The trackpad isn't especially big, but both its surface and buttons are responsive. The keyboard is well laid out, but, while each key is quite large, there's no gap between each individual button, unlike on most new laptops. We find that having spaces between the keys reduces the chances of making typos. Still, typing at speed on this machine is definitely possible.

Port ability

The port line-up is decent. There's a multi-format card reader; three USB ports, one of which doubles as an eSATA port; HDMI and VGA outputs; and an Ethernet jack. The laptop also offers a couple of 3.5mm sockets for your headphones and a microphone.

The rear of the chassis juts out. We like this. You may not.

All the important ports are ferreted away around the back of the laptop, rather than down the sides. At first, we were quite unsure about this layout -- after all, who wants to peep around the back every time they plug in a USB stick? But it does make sense if the laptop is going to be stationary most of the time, as many business laptops are. If you're going to leave this laptop on your desk plugged into all sorts of bits and bobs, you'll be glad the cables are stuck around the back. 

There's no optical drive, which helps to keep the V130 thin (hurrah!) but this means you won't be able to install software from discs or play DVDs (boo!). It's not a dealbreaker, but make sure you can live without a disc hole before making a purchase.

Our laptop had a 500GB hard drive, but a 128GB solid-state drive can be yours if you've got £140 extra to spare. The V130 runs on the 64-bit edition of Windows 7 Home Premium, but you can have the 64-bit edition of Windows 7 Professional for an extra £35.

One aggravation is that you'll have to pay extra if you want to avoid getting the Starter edition of Office. Microsoft Office 2010 Professional comes bundled with Adobe Acrobat X and will set you back an extra £263, while Office 2010 Home and Business and Acrobat X costs an extra £175. Bear that extra cost in mind if you're buying this laptop for business purposes.

Core blimey

Our review model ran on a dual-core, 1.33GHz Intel Core i5-470UM processor. That chip comes as standard on certain models, although other versions have Core i3 or Celeron U3600 CPUs.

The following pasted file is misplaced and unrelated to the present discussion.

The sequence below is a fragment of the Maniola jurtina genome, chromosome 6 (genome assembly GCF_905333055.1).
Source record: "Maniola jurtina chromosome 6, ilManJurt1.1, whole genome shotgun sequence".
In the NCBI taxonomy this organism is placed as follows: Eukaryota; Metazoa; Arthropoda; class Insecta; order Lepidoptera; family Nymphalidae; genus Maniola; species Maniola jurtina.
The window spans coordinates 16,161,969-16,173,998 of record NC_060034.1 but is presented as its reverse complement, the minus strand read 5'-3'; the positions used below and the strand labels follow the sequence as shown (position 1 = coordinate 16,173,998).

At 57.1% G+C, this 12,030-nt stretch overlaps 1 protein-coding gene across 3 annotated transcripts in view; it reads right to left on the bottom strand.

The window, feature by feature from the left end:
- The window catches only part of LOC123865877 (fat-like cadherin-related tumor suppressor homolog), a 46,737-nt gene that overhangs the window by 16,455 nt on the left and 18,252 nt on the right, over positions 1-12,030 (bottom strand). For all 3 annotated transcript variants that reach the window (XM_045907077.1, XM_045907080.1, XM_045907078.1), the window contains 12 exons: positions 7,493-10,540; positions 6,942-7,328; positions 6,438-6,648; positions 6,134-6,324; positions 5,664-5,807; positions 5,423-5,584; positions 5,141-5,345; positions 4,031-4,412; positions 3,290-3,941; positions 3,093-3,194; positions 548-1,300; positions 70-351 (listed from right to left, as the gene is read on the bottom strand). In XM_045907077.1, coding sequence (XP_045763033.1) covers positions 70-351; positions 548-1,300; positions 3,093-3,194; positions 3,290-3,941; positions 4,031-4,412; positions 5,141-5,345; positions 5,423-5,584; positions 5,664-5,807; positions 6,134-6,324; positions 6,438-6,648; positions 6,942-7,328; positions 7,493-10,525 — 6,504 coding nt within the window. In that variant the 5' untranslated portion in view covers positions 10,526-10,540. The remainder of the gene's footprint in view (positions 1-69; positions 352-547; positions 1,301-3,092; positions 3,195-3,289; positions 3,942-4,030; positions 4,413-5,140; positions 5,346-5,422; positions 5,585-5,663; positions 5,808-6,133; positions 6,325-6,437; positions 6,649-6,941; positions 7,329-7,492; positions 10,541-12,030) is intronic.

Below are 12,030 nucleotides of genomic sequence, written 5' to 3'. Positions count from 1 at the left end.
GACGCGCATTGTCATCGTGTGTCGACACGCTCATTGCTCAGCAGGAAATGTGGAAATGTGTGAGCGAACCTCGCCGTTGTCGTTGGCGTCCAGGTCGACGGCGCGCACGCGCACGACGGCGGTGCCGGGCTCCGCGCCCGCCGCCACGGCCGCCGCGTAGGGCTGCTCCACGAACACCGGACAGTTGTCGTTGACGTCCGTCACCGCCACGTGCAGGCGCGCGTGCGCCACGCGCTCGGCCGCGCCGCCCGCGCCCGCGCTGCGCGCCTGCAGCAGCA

The laptop comes with 2GB of RAM by default. To get the 4GB that our review sample had, you'll have to fork out an additional £60. If you can afford it, we think upgrading the RAM should be top of your list of priorities.

When we ran the PCMark05 benchmark test, the V130 scored an impressive 4,361. That makes us think this machine would be perfectly suited to multitasking, and it played our 1080p video sample extremely smoothly too, giving it multimedia potential. We think this laptop would handle most business software without breaking a sweat. But we did notice that, when running at full tilt, it makes a fair amount of noise. The cooling fan isn't exactly discreet.

The machine's graphics performance is much less impressive, because there's no dedicated graphics card. Instead, this laptop uses integrated Intel graphics, which are a poor substitute. The V130 scored a miserable 1,151 in 3DMark06, so, if you harbour dreams of sneaking off to the supply closet to play Call of Duty, this isn't the laptop for you.

The V130's battery life is only average. When we ran the CPU at a constant 100 per cent in the Battery Eater Classic test, the battery lasted only 1 hour and 18 minutes. You'll get more usage time if you exploit the laptop's resources more responsibly, but you still won't get a massive amount of time away from the mains, which is disappointing in a machine that's otherwise very portable.


The Dell Vostro V130 doesn't look very exciting but, if you're looking for a computer that offers workmanlike performance and won't break the bank, it's a decent bet. It's a shame about its average battery life, though.

In terms of alternatives, check out the nifty 13.3-inch Samsung Q330, which is similarly priced. If you've got some extra moolah, take a look at the excellent 14-inch Samsung Q430 before rushing out to the shops.

Edited by Charles Kloet